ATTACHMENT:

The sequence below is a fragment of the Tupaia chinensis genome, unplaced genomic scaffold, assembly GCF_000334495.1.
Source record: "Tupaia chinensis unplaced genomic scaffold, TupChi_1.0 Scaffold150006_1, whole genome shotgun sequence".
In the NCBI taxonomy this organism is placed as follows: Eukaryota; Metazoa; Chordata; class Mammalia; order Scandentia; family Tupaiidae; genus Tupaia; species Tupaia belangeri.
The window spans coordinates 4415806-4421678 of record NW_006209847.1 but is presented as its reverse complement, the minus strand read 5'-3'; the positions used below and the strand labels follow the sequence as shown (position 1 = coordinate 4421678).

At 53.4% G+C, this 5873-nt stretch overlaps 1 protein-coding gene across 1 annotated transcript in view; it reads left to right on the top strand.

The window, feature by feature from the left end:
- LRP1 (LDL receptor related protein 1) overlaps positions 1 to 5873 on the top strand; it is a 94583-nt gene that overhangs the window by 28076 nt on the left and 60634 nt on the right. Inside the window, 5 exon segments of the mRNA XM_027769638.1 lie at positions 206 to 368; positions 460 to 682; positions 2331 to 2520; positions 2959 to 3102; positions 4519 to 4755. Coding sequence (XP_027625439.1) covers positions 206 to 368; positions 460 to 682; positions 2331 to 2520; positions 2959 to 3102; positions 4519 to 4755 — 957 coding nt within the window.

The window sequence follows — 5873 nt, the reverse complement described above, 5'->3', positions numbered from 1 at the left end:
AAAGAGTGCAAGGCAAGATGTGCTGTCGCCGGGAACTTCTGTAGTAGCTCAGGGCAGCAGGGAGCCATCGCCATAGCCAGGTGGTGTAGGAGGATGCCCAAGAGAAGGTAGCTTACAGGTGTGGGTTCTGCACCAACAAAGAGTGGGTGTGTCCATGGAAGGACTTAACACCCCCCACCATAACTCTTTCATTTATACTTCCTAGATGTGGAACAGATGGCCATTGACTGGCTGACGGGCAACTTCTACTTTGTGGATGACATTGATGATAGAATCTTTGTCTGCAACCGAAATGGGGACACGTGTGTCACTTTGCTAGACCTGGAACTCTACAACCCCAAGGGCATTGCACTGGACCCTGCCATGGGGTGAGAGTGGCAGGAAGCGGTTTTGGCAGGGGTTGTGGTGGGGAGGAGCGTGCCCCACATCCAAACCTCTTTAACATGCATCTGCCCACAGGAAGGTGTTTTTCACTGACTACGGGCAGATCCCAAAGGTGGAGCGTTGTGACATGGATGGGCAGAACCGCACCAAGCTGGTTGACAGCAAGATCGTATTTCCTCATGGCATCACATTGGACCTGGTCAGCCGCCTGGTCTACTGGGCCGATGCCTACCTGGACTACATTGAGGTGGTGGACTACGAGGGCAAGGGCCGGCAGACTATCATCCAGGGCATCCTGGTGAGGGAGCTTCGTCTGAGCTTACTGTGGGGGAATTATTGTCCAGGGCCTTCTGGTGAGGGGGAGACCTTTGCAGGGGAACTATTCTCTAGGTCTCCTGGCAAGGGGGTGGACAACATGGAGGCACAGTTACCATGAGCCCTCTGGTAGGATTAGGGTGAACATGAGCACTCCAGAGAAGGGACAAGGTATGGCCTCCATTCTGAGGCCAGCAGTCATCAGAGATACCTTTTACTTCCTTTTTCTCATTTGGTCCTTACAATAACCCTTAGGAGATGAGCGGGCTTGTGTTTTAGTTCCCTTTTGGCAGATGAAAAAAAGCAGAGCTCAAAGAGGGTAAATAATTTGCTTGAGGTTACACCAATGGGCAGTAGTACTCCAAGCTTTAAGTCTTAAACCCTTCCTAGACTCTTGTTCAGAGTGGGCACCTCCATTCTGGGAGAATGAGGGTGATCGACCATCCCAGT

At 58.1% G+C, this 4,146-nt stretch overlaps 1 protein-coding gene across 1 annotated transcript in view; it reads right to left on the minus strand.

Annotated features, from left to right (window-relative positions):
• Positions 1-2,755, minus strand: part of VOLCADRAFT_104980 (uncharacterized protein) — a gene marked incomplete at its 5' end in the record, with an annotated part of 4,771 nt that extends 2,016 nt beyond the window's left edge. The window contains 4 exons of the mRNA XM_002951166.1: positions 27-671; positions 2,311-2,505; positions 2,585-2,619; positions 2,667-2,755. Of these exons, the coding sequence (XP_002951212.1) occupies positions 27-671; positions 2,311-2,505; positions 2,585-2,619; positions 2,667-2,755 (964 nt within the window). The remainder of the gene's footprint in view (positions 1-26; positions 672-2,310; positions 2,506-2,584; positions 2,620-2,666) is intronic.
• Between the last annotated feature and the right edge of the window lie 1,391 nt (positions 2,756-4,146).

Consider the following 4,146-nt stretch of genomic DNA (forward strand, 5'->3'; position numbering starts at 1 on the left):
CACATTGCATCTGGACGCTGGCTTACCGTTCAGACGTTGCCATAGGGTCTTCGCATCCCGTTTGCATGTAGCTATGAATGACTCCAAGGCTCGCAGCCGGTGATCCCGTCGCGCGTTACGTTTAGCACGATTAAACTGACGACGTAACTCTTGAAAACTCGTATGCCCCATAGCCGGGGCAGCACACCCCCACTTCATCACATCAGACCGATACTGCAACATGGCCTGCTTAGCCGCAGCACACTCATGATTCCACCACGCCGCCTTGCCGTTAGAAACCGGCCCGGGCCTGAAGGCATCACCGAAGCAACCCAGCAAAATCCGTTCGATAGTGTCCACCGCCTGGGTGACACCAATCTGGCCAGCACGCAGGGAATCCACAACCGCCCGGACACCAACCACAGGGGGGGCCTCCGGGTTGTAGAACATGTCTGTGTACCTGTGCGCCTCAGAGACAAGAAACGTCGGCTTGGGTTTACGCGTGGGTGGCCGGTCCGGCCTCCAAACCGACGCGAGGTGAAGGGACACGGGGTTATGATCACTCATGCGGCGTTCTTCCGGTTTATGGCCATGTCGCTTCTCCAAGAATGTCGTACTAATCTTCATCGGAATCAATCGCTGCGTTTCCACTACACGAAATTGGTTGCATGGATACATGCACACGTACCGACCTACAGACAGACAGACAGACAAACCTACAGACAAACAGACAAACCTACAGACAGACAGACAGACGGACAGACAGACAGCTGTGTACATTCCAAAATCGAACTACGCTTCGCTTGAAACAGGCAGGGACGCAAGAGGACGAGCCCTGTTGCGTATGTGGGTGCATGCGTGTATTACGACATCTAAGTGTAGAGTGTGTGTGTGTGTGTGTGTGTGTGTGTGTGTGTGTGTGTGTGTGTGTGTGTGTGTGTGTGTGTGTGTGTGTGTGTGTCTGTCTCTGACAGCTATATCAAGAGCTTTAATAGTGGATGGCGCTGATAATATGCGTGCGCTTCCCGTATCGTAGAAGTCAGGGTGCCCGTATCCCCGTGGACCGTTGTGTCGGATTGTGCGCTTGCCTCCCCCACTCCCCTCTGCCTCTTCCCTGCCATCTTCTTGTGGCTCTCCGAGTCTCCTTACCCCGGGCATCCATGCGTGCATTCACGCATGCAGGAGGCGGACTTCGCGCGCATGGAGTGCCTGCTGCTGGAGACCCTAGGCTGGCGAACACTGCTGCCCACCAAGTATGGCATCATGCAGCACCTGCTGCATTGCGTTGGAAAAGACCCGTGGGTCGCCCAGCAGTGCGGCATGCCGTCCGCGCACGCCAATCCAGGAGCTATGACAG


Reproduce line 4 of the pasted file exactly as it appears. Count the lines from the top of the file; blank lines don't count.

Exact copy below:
The window spans coordinates 4415806-4421678 of record NW_006209847.1 but is presented as its reverse complement, the minus strand read 5'-3'; the positions used below and the strand labels follow the sequence as shown (position 1 = coordinate 4421678).